Science is “Wonder-Full” in Brussels
A few days ago I was in Brussels for something like 28 hours. Mine is really a very small parochial existence in the great scheme of things so I was struck by the fact that this little jaunt brought the total number of countries blessed by my presence in 2016 to 8. This is a very small number of nations I know, but for little me, visiting eight countries in one calendar year may be a record. In 2016, I’ve been in Ireland, the UK, Spain (or Catalonia), Canada, the USA, Sweden, Italy and Belgium.
The event is a Science Fair called “Science is Wonder-Full” where EU funded scientists (including social scientists) get to showcase their projects to a general public – i.e. whoever’s in Brussels on the day. Tanya (Dr Feelgood) works on Milk and Alcohol. She works (right now) on whether alcohol transmission in donated breastmilk is a significant problem. Cut to the chase – it isn’t. Good to know. I was helping her with the desk – as was the boy, who had taken a day off school in order to pour beer into milk and shake it up twenty or thirty times. There are special testing strips which turn brown after two minutes after shaking the booze and the milk together. Except that the beer we were provided with was Belgian beer – so the strip turned jet black after just one minute.
I like the Parlamentarium. The Parlamentarium has a permanent exhibit relating to the story of the EU itself from its conceptual beginnings during the wreck and ruin of catastrophic war. The exhibits dealing with European peace and co-operation are wonderfully conceived of and you’d have to have a heart of stone or a UKIP politician not to be moved by the display.
Waiting to get set up we meet an Italian scientist working on the effects of a Mediterranean diet on staving off Alzheimers. She suddenly remarks that I am the spitting image of Alan Rickman, something that has never occurred to me before. If true, I must exploit this resemblance and terrorise the boy with it.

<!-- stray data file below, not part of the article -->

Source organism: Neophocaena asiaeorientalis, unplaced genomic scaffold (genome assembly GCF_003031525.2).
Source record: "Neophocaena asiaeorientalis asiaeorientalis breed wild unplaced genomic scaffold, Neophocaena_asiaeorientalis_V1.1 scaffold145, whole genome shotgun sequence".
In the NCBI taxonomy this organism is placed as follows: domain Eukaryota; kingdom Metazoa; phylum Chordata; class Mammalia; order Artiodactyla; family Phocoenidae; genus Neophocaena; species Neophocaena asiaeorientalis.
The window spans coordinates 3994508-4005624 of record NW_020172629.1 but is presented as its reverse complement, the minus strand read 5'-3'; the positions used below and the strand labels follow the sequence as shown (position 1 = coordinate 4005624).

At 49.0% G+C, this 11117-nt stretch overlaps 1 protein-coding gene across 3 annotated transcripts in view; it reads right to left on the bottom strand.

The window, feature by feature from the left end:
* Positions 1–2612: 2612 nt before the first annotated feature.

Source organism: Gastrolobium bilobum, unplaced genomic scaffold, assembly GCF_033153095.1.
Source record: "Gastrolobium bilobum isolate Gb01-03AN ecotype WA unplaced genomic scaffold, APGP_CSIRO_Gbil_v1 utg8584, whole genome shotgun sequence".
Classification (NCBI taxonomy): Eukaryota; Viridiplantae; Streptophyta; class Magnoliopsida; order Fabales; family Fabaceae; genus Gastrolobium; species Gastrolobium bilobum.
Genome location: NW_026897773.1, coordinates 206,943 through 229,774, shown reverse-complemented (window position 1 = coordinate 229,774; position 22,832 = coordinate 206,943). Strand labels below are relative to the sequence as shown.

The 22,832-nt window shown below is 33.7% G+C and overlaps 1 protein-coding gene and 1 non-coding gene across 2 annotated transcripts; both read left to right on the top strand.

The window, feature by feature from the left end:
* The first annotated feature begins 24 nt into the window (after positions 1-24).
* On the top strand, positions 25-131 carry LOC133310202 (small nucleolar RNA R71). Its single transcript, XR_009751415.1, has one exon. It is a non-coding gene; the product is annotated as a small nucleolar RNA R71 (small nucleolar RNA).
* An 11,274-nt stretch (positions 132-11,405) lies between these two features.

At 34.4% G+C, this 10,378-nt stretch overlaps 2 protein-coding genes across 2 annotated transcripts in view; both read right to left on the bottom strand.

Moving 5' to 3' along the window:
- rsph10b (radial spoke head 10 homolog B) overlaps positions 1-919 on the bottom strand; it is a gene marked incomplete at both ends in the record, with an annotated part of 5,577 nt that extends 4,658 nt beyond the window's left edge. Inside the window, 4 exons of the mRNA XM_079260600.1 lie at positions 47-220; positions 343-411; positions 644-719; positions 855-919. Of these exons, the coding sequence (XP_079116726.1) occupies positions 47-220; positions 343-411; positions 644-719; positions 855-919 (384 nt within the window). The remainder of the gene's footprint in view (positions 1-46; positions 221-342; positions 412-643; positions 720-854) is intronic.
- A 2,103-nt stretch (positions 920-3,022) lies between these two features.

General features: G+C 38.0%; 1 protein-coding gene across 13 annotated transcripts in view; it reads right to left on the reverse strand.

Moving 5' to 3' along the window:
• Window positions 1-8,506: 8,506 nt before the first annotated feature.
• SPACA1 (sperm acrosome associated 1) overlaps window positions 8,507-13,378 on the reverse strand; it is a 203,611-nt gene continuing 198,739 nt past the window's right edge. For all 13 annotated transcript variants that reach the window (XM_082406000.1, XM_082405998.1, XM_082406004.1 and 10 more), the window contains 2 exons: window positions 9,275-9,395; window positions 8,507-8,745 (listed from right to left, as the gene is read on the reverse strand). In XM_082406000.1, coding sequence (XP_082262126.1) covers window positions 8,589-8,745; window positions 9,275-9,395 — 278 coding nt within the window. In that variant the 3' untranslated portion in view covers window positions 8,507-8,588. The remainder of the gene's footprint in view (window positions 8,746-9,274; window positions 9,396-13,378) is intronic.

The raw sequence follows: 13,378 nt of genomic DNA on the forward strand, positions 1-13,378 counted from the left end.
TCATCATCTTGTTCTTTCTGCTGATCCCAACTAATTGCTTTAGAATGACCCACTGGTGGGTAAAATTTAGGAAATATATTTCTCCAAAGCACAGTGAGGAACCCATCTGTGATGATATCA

Our desk is at the end of a long dark corridor giving us greater melodramatic effect. Visitors reach us after having been given some ice cream made out of liquid nitrogen. Next to us is another Italian scientist who has been working on cocoa bean shell reclamation. Apparently even the shell of this wonderful bean has many many applications and we shouldn’t just be throwing them away.
Tanya greeted some politicians and bigwigs and cards were exchanged. In return for arriving at 7.15 am and staffing the Milk and Alcohol desk for twelve hours straight we were granted a voucher for one ham sandwich between the three of us. Some talk of an “EU Gravy Train”. We were not riding on any such train. Gravy was there none.
The school parties offered a challenge that we hadn’t been made aware of. They weren’t just asking about Tanya’s exhibit, they had little sheets with science questions that they wanted answered. In essence, we were placed in the position of trying to answer second level science questions using second level French. The challenge was probably good for us. I should certainly be forced to do stuff like this more often.
I’m left with a sense that my scientific knowledge is excitingly inadequate, my conversational sciencey French is shockingly inadequate, and Europe cannot be allowed to just fall apart without a spirited defense.